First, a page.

It’s Wednesday, so it must be time for Shop Talk! Join the discussion for a chance to win a $10 gift card to your online retailer of choice (or equivalent book from Book Depository outside the US).
Today, I’m just curious to see if you agree with the results of a reader survey that was done by author Marie Force, a more lengthy description of which can be found on her website.
Basically, throughout the month of June, almost 3,000 readers responded to an online survey of 44 questions, from which the following results were taken:
–Readers prefer ebooks to paperbacks, but not overwhelmingly—77 vs. 52 percent. I wonder, however, given that this was an online survey, if that skewed the results to readers who are already more techno-minded than your average bear? If so, the actual number might be more like 50-50. I still prefer print in theory, but I will often find myself gravitating toward a digital book because with its backlit screen on my reader and the adjustable type size, it’s just easier to read. If I like it a lot, then I’ll buy it in print or put it on my keeper shelf.
–Nearly 80 percent bought from Amazon (Barnes and Noble and the iBookstore were eating their dust). That doesn’t surprise me. It’s easy. The selection and prices are good. Customer service is responsive. About 58 percent hadn’t patronized a physical bookstore more than once in the last year if at all. Also doesn’t surprise me.
–Eighty-one percent of the readers listed romance as their favorite genre. That’s huge, but also not surprising given the authors who ran links to the survey wrote romance. Although I wonder how “romance” is defined. The Sentinels series has a lot of romantic elements to it even though I wouldn’t categorize it as romance. In the romance category, contemporary led the subgenre, followed by historical. Also not surprising, as contemps are hot right now. Also, the authors who participated in running links to the survey tended to write in those genres. I haven’t looked to see where paranormal fell in there, but the industry feeling is that its star is falling fast, largely because the small publishers and indie authors have been churning them out by the bucketload.
–Most readers don’t care what publisher puts a book out, but are not very likely to buy a self-published book by an unknown author. That’s where I fit as well. I have nothing against self-pubbed books at all…IF the book has been edited. I’ve tried to read way too many that haven’t been. Stuff slips through, even with a book that goes through multiple rounds of edits, but if I find six grammatical errors in the first few pages, I am not likely to go on.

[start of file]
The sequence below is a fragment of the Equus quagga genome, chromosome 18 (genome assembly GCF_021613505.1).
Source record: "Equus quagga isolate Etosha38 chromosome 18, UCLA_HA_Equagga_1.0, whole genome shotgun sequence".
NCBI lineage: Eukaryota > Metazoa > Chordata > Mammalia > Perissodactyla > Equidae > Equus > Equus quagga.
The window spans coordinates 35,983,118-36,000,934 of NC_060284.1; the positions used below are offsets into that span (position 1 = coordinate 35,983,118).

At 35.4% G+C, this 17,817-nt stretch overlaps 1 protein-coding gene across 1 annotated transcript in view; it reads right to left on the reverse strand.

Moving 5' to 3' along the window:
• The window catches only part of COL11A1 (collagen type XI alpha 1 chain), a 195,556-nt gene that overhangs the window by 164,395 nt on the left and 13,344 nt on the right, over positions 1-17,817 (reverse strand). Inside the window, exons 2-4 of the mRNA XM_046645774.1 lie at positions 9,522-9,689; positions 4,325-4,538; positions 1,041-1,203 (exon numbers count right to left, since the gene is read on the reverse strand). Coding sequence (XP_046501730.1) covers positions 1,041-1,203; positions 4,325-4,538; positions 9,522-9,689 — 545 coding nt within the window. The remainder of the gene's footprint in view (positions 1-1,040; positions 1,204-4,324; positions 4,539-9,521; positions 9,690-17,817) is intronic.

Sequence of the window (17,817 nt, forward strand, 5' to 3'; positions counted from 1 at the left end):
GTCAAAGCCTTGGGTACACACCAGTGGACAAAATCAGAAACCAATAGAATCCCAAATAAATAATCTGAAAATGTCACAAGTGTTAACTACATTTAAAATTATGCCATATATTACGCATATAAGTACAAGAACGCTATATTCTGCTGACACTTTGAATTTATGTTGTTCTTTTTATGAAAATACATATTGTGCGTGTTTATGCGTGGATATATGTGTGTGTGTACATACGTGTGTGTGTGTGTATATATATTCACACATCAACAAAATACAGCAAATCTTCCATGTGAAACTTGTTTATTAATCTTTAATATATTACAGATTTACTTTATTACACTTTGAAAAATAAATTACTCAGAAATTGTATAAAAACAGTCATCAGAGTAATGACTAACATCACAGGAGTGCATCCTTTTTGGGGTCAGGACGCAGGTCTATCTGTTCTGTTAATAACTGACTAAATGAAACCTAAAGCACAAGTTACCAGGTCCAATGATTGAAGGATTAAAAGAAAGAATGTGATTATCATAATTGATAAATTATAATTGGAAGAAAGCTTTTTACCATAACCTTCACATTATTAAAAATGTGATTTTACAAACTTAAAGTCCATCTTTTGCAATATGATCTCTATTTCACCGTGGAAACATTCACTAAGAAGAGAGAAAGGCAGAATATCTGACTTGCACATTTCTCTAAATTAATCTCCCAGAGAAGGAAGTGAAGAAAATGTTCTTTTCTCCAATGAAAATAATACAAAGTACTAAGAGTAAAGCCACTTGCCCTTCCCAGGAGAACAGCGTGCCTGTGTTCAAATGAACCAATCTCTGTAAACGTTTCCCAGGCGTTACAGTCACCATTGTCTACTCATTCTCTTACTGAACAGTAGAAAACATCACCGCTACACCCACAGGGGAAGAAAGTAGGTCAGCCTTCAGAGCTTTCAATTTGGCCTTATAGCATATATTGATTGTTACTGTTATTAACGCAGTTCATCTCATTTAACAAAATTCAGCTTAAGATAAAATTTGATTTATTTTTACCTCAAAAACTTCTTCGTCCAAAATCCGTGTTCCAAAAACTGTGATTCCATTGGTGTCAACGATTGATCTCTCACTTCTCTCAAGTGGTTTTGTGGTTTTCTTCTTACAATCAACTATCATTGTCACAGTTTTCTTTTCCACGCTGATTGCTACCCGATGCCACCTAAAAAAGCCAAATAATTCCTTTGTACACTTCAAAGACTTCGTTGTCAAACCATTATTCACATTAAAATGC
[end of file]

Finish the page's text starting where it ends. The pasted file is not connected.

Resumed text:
–Biggest way readers learn about books? No clear winner here: Facebook, retail sites, Goodreads, etc. I seem to hear about books either via word of mouth—someone who knows my taste recommends it—or I get sucked in by a product description online. What about you?
–Most readers, if they are swayed by reviews, most trust the ones at retail sites like Amazon or Barnes and Noble. Not Goodreads. Not Publishers Weekly. Not RT or Kirkus. So when I beg you guys to post a review on Amazon, this is why—those things matter!
–Most readers don’t put a lot of weight to “New York Times Bestselling Author” or other designation before an author’s name.
–More readers follow favorite authors on Facebook than on Twitter. This also doesn’t surprise me given the way my Facebook page has picked up once I finally started paying attention to it, and Twitter kind of overwhelm me. I still haven’t quite figured out what readers would like to see on Facebook, though….Do you follow authors on Facebook? What do your favorites do?
–There was a big hate going on for first-person narratives. How do you feel about them? They’re actually quite difficult to write and somewhat limiting. If I had it to do over, I would probably not have written the Sentinels series in first person, but there’s some old saying about closing the barn door after the cow’s escaped that comes to mind! My Penton series is written in close third-person with multiple POVs, which I find versatile but challenging.
Anyway, there are a lot more interesting results if you follow the above link. Anything here you find surprising? Do you tend to agree or disagree with these findings? Let’s chat! As always, participating in Shop Talk puts you in the running for a $10 gift card to your retailer of choice.